Often times when we hear the term “lobbyist” we think sleaze, greed, and corruption. The media, and daily political talk in general, paint lobbyists as parasites, a Washington nuisance. But the people who describe lobbyists as such would only be half correct.
Lobbying, and the reason for its name, is disputed. Some believe the “advocacy industry” came about under President Grant after the Civil War. Some also claim the term came from a local government in Ohio, and others present the case of lobbying being derived from Parliament.
Assuming the President Grant story, the term “lobbying” is received from the advocacy representatives waiting to discuss their interests to President Grant in the lobby of the Willard Hotel, a place he often frequented.
Regardless of where the profession was born, it is, nonetheless, a two-sided career. I am referring to the ethical agenda behind it. Simply put, you can be a good lobbyist or a bad lobbyist depending on how you conduct your advocacy. As Newsweek points out, the difference between ethical and corrupt lobbying is synonymous to bribery versus representation. Is the lobbyist lining politicians pockets, making campaign contributions, or offering lump sums of change? Or is the lobbyist fighting for his or her interests in the policymaking process and forming personal relationships with policymakers without offering a single dime?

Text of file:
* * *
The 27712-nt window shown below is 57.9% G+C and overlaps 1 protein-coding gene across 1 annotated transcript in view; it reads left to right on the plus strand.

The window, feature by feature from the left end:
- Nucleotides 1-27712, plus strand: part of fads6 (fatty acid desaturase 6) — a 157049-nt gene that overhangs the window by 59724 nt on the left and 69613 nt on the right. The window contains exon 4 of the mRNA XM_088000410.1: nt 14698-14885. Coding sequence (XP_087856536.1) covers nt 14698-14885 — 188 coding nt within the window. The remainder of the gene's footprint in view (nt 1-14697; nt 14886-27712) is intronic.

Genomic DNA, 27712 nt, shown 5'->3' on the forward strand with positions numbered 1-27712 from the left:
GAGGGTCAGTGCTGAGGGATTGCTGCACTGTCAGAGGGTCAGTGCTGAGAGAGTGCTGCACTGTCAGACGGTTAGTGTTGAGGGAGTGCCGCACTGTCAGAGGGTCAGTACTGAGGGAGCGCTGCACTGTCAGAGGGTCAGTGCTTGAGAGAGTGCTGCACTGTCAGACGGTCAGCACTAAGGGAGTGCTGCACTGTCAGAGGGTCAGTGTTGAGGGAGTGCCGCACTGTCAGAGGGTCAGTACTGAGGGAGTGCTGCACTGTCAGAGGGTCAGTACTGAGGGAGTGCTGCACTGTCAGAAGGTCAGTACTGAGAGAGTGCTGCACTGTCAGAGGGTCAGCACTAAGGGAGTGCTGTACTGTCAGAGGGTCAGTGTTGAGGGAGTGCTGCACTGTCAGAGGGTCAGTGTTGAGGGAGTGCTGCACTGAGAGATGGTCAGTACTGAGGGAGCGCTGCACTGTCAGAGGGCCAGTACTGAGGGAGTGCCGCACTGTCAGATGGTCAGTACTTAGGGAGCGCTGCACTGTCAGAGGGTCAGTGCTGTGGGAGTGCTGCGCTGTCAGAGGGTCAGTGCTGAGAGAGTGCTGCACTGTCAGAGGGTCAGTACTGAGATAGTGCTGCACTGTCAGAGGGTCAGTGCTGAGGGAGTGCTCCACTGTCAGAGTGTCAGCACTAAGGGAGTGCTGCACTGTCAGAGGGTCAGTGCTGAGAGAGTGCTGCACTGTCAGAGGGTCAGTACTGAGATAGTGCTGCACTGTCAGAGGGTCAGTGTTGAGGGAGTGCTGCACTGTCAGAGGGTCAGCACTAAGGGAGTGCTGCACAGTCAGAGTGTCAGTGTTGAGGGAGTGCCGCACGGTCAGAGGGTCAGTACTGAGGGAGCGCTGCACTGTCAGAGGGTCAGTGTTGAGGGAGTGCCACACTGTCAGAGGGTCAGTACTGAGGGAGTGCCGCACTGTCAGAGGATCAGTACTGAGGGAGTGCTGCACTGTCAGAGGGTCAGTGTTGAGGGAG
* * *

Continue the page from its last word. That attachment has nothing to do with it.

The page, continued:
In Washington, there are both.
Former President Obama, and President Trump, have voiced their opinions on corrupt lobbyists through regulation, which is meant to to weed out these corrupt lobbyists.
Lobbyists, often formally titled Director of Government Relations, are legal. In fact, the art of persuasion and advocacy used by these professionals is outlined in the First Amendment. The amendment we all know as the protector of religion, speech, press, and assembly, also protects the freedom to lobby.
It falls under the right to petition or, specifically, the right to “petition the government for a redress of grievances.”
As stated by Charles Krauthammer, a well-known political commentator, “It is a cherished First Amendment right — necessary, like the others, to protect a free people against overbearing and potentially tyrannical government.”
To clarify, government relations, when conducted ethically, is essential to our political process and serves as representations for business, interest groups, education, healthcare, pharmaceuticals, and the list goes on and on. Lobbyists and the act of lobbying are not terms of political distaste or corruption. Lobbying, in its purest form, actually promotes healthy pluralism, activism, and democratic participation.